Okay that pun was a little ridiculous. Sorry. But with the NHL, NFL and NBA having just completed their respective All-Star games season, we’re now officially through a time of the year that the niche we call “sports fans” are coming to loathe more and more. The problem is that as the leagues move to make these events showcases of their games to the fans, they’re moving closer and closer to some hybrid of the Academy Awards and the Battle of the Network Stars and further and further away from the fierce and competitive action which fills their seats night in and night out through the regular season. And it’s a real shame.
Watching NHL All-Star coverage on the NHL Network this year was like watching the Oscars pre-show on the “E” network as long-time hockey coach and broadcaster Gary Green asked the biggest stars in the game “who” they were wearing as they paraded a red carpet on the way into the arena. These are guys who likely had to make special arrangements to be sure they had a full-set of TEETH for the proceedings, being brought down to this level, presumably to make the NHL more palatable to a mass audience. Meanwhile, in the NBA, the league tinkers with and debates its skills competition ad nauseum each, only to really succeed in some small way when one of their players are able to heroically create a YouTube-worthy moment as superman, Dwight Howard did this past weekend (and newcomer cleverly Rudy Gay attempted to do). True, formats like YouTube are pointing the way to the future of fan engagement, but these All-Star gimmicks are blips on the radar. They may lead to a weekend of elevated video streams, but they’re not selling many seasons tickets.
The reality (and irony) is that, while the All-Star game in any sport is supposed to be ‘for the fans’, it’s the true sports fans seem to be the least interested in the proceedings. “Believe it or not, this arena is far from full capacity. There are empty sections all around the upper bowl” wrote blogger and podcaster J.E. Skeets from media row in New Orleans during this past Sunday’s NBA All Star game.
So why the lack of interest? Let’s consider the truly passionate fan of major professional sports…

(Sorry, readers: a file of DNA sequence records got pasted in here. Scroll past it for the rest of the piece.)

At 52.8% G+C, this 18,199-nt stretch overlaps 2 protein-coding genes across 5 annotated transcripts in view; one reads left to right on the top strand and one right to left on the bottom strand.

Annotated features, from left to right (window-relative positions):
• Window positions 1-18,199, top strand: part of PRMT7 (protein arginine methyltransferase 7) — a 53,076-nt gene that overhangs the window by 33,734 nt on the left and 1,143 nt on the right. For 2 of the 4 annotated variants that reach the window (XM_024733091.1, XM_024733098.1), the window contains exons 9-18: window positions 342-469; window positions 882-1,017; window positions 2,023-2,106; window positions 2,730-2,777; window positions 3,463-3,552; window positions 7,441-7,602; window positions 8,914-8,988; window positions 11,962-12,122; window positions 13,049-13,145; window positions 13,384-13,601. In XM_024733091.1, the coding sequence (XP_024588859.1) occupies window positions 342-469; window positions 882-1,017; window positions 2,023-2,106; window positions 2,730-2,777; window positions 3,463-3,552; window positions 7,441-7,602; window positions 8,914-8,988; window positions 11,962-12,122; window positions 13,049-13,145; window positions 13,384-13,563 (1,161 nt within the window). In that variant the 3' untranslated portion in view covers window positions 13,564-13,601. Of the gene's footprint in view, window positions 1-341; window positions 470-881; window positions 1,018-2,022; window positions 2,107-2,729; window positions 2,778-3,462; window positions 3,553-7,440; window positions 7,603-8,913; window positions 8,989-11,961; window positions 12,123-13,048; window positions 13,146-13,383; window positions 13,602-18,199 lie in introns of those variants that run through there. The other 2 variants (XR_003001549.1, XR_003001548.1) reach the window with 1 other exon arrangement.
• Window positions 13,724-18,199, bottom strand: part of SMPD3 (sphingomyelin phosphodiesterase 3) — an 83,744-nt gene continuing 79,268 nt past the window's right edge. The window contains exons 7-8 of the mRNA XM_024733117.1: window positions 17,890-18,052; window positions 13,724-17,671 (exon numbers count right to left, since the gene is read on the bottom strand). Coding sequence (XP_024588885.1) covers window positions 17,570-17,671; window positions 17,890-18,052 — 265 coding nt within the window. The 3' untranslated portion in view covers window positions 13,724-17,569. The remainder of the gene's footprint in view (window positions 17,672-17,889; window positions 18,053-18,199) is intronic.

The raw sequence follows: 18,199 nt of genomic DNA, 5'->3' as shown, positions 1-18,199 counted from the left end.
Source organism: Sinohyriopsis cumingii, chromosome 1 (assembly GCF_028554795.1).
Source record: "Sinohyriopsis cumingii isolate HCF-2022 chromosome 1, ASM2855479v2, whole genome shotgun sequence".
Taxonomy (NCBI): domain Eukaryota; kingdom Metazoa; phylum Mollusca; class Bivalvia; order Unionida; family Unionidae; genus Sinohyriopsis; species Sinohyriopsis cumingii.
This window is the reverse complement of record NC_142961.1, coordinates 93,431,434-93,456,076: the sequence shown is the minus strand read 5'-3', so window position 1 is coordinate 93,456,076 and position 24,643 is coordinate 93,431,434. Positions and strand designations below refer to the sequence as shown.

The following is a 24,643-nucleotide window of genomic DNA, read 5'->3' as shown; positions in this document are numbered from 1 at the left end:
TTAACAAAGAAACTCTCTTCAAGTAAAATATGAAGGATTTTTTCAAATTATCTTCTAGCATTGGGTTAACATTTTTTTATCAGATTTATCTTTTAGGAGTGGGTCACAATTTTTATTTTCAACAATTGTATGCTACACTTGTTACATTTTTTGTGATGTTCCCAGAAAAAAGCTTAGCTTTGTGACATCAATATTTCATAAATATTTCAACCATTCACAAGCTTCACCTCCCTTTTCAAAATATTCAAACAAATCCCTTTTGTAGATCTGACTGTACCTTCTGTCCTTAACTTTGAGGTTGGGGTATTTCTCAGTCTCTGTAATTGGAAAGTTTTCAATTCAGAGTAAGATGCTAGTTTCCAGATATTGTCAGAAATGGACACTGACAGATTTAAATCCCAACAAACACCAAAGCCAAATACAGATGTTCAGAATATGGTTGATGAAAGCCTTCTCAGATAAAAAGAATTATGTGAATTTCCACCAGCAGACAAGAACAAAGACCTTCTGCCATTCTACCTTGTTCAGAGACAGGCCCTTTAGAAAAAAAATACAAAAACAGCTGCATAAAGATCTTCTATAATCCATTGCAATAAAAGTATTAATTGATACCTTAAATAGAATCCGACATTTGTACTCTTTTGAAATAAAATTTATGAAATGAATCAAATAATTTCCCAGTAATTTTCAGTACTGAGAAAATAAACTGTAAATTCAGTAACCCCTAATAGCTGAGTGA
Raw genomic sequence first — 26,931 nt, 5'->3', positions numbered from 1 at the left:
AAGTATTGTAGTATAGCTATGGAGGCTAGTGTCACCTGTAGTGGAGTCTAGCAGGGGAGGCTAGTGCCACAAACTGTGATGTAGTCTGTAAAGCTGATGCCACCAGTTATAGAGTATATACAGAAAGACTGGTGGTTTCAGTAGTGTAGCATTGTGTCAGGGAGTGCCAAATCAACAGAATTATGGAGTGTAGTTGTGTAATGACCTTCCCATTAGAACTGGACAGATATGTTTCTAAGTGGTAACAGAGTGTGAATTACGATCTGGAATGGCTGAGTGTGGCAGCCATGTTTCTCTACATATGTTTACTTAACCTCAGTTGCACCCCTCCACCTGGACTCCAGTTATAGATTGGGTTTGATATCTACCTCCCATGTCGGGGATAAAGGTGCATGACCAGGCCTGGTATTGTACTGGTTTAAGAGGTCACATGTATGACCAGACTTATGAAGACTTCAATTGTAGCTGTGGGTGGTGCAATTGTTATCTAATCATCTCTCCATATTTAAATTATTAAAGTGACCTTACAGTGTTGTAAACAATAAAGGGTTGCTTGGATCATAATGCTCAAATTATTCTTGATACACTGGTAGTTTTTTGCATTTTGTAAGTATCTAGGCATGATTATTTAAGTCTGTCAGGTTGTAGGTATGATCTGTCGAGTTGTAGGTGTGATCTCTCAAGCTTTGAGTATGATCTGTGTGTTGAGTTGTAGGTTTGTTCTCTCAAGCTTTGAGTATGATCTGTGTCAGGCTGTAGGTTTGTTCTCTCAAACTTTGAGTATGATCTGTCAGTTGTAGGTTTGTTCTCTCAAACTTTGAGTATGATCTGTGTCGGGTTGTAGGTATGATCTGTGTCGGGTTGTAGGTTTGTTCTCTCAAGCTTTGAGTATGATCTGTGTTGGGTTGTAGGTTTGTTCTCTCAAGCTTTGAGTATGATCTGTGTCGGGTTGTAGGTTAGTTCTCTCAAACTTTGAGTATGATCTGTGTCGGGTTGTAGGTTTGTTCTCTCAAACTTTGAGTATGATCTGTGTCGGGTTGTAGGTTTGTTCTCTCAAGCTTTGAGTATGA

True sports fans appreciate speed, determination, hustle, grit, agility, skill and perhaps most of all, heart. Without all of those factors present, the others are greatly diminished. This is why Don Cherry has crusaded in criticism of the lack of grit of European hockey players, why Toronto basketball fans have been notorious for their criticisms of the highly skilled but dubiously motivated Vince Carter, and why the NFL pundits will always take a team playing “smash mouth football” over a more athletic squad that’s afraid to get a little dirty. This is why great moments in sports are often remembered for individuals playing through injury, overcoming momentous odds and fighting tooth and nail for victory – All Star games have none of these elements that inspire the minds of sports fans and raise them to their feet.
But professional sports leagues continue to ignore this obvious fact as the “All-Star Weekend” marches on as a tireless quest to put their game’s greatest stars on display in a forum which displays very little of what makes them great. The format simply does not inspire the competitiveness that their core fans embrace – it’s gotten to the point where many players, the ‘honour’ of being an All-Star aside, will simply look for an injury to keep them out of the proceedings so as not to risk a freak accident that would keep them out of a game that really matters.
So as All-Star games look for more and more gimmicks to engage the masses at these annual corporate love-ins, it’s easy to wonder if major professional sports leagues will be the last to get the message that we’re moving into a time of highly fragmented audiences where it’s their die-hard fans they should be looking to please. I certainly believe in the idea of putting the brightest stars in a sport on display for its fans, but aren’t they hurting their sports more than helping them by doing so in a format that doesn’t allow those stars to shine their brightest for those who most want to see them?